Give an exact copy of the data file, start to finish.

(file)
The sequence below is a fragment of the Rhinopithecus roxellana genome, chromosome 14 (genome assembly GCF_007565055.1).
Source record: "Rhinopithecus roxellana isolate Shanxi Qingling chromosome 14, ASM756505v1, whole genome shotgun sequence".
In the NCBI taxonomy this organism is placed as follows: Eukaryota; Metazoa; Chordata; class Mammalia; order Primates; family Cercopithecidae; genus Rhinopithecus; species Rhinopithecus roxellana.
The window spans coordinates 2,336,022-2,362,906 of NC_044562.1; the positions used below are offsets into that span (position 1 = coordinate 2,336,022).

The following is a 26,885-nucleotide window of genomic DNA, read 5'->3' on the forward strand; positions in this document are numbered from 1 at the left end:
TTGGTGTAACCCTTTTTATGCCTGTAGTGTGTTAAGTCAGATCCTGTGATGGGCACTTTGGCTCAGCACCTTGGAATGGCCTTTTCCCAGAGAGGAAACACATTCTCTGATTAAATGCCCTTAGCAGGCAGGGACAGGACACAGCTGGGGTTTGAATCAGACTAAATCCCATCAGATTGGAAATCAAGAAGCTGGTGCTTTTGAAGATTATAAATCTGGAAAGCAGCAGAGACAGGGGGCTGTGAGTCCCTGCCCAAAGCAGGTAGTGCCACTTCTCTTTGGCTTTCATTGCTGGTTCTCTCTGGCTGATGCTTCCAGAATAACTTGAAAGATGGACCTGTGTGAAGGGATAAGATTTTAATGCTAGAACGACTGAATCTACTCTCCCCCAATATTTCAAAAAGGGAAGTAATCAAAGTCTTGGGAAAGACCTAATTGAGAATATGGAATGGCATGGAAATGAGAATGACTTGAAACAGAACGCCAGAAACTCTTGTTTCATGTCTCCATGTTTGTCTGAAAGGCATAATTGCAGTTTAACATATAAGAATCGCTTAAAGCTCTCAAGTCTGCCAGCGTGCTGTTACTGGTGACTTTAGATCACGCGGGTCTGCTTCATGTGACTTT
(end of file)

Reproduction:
The sequence below is a fragment of the Rhinopithecus roxellana genome, chromosome 14 (genome assembly GCF_007565055.1).
Source record: "Rhinopithecus roxellana isolate Shanxi Qingling chromosome 14, ASM756505v1, whole genome shotgun sequence".
In the NCBI taxonomy this organism is placed as follows: Eukaryota; Metazoa; Chordata; class Mammalia; order Primates; family Cercopithecidae; genus Rhinopithecus; species Rhinopithecus roxellana.
The window spans coordinates 2,336,022-2,362,906 of NC_044562.1; the positions used below are offsets into that span (position 1 = coordinate 2,336,022).

The following is a 26,885-nucleotide window of genomic DNA, read 5'->3' on the forward strand; positions in this document are numbered from 1 at the left end:
TTGGTGTAACCCTTTTTATGCCTGTAGTGTGTTAAGTCAGATCCTGTGATGGGCACTTTGGCTCAGCACCTTGGAATGGCCTTTTCCCAGAGAGGAAACACATTCTCTGATTAAATGCCCTTAGCAGGCAGGGACAGGACACAGCTGGGGTTTGAATCAGACTAAATCCCATCAGATTGGAAATCAAGAAGCTGGTGCTTTTGAAGATTATAAATCTGGAAAGCAGCAGAGACAGGGGGCTGTGAGTCCCTGCCCAAAGCAGGTAGTGCCACTTCTCTTTGGCTTTCATTGCTGGTTCTCTCTGGCTGATGCTTCCAGAATAACTTGAAAGATGGACCTGTGTGAAGGGATAAGATTTTAATGCTAGAACGACTGAATCTACTCTCCCCCAATATTTCAAAAAGGGAAGTAATCAAAGTCTTGGGAAAGACCTAATTGAGAATATGGAATGGCATGGAAATGAGAATGACTTGAAACAGAACGCCAGAAACTCTTGTTTCATGTCTCCATGTTTGTCTGAAAGGCATAATTGCAGTTTAACATATAAGAATCGCTTAAAGCTCTCAAGTCTGCCAGCGTGCTGTTACTGGTGACTTTAGATCACGCGGGTCTGCTTCATGTGACTTT